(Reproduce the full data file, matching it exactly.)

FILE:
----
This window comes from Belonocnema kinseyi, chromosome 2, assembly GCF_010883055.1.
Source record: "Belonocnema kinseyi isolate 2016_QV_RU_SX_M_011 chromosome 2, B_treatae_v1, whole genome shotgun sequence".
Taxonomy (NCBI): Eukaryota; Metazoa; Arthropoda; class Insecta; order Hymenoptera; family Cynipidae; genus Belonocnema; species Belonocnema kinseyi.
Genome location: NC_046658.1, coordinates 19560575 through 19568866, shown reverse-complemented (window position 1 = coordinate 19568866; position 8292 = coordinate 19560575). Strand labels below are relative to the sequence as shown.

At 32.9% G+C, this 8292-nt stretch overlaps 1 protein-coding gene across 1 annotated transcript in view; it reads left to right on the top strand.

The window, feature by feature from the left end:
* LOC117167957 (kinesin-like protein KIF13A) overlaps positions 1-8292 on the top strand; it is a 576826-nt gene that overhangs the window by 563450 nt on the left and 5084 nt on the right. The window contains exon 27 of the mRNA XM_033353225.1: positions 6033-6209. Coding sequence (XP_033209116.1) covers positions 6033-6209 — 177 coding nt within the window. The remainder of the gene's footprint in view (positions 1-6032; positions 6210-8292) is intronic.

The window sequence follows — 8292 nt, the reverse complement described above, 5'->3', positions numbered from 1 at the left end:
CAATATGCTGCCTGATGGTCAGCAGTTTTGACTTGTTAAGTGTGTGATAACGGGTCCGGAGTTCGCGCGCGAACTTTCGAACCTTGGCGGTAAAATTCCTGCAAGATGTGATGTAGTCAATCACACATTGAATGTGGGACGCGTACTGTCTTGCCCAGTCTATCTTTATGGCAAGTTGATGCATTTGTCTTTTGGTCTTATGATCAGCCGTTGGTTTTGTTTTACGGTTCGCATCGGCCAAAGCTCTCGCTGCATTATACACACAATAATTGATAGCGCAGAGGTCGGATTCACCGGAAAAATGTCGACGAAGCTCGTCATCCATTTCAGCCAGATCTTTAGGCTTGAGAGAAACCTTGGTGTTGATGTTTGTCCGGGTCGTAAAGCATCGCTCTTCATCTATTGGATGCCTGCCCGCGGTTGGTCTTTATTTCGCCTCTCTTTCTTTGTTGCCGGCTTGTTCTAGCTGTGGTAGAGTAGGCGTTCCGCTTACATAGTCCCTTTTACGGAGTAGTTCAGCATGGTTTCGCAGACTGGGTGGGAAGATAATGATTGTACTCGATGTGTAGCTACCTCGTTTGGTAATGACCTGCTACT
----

This window comes from Belonocnema kinseyi, chromosome 2, assembly GCF_010883055.1.
Source record: "Belonocnema kinseyi isolate 2016_QV_RU_SX_M_011 chromosome 2, B_treatae_v1, whole genome shotgun sequence".
Taxonomy (NCBI): Eukaryota; Metazoa; Arthropoda; class Insecta; order Hymenoptera; family Cynipidae; genus Belonocnema; species Belonocnema kinseyi.
Genome location: NC_046658.1, coordinates 19560575 through 19568866, shown reverse-complemented (window position 1 = coordinate 19568866; position 8292 = coordinate 19560575). Strand labels below are relative to the sequence as shown.

At 32.9% G+C, this 8292-nt stretch overlaps 1 protein-coding gene across 1 annotated transcript in view; it reads left to right on the top strand.

The window, feature by feature from the left end:
* LOC117167957 (kinesin-like protein KIF13A) overlaps positions 1-8292 on the top strand; it is a 576826-nt gene that overhangs the window by 563450 nt on the left and 5084 nt on the right. The window contains exon 27 of the mRNA XM_033353225.1: positions 6033-6209. Coding sequence (XP_033209116.1) covers positions 6033-6209 — 177 coding nt within the window. The remainder of the gene's footprint in view (positions 1-6032; positions 6210-8292) is intronic.

The window sequence follows — 8292 nt, the reverse complement described above, 5'->3', positions numbered from 1 at the left end:
CAATATGCTGCCTGATGGTCAGCAGTTTTGACTTGTTAAGTGTGTGATAACGGGTCCGGAGTTCGCGCGCGAACTTTCGAACCTTGGCGGTAAAATTCCTGCAAGATGTGATGTAGTCAATCACACATTGAATGTGGGACGCGTACTGTCTTGCCCAGTCTATCTTTATGGCAAGTTGATGCATTTGTCTTTTGGTCTTATGATCAGCCGTTGGTTTTGTTTTACGGTTCGCATCGGCCAAAGCTCTCGCTGCATTATACACACAATAATTGATAGCGCAGAGGTCGGATTCACCGGAAAAATGTCGACGAAGCTCGTCATCCATTTCAGCCAGATCTTTAGGCTTGAGAGAAACCTTGGTGTTGATGTTTGTCCGGGTCGTAAAGCATCGCTCTTCATCTATTGGATGCCTGCCCGCGGTTGGTCTTTATTTCGCCTCTCTTTCTTTGTTGCCGGCTTGTTCTAGCTGTGGTAGAGTAGGCGTTCCGCTTACATAGTCCCTTTTACGGAGTAGTTCAGCATGGTTTCGCAGACTGGGTGGGAAGATAATGATTGTACTCGATGTGTAGCTACCTCGTTTGGTAATGACCTGCTACT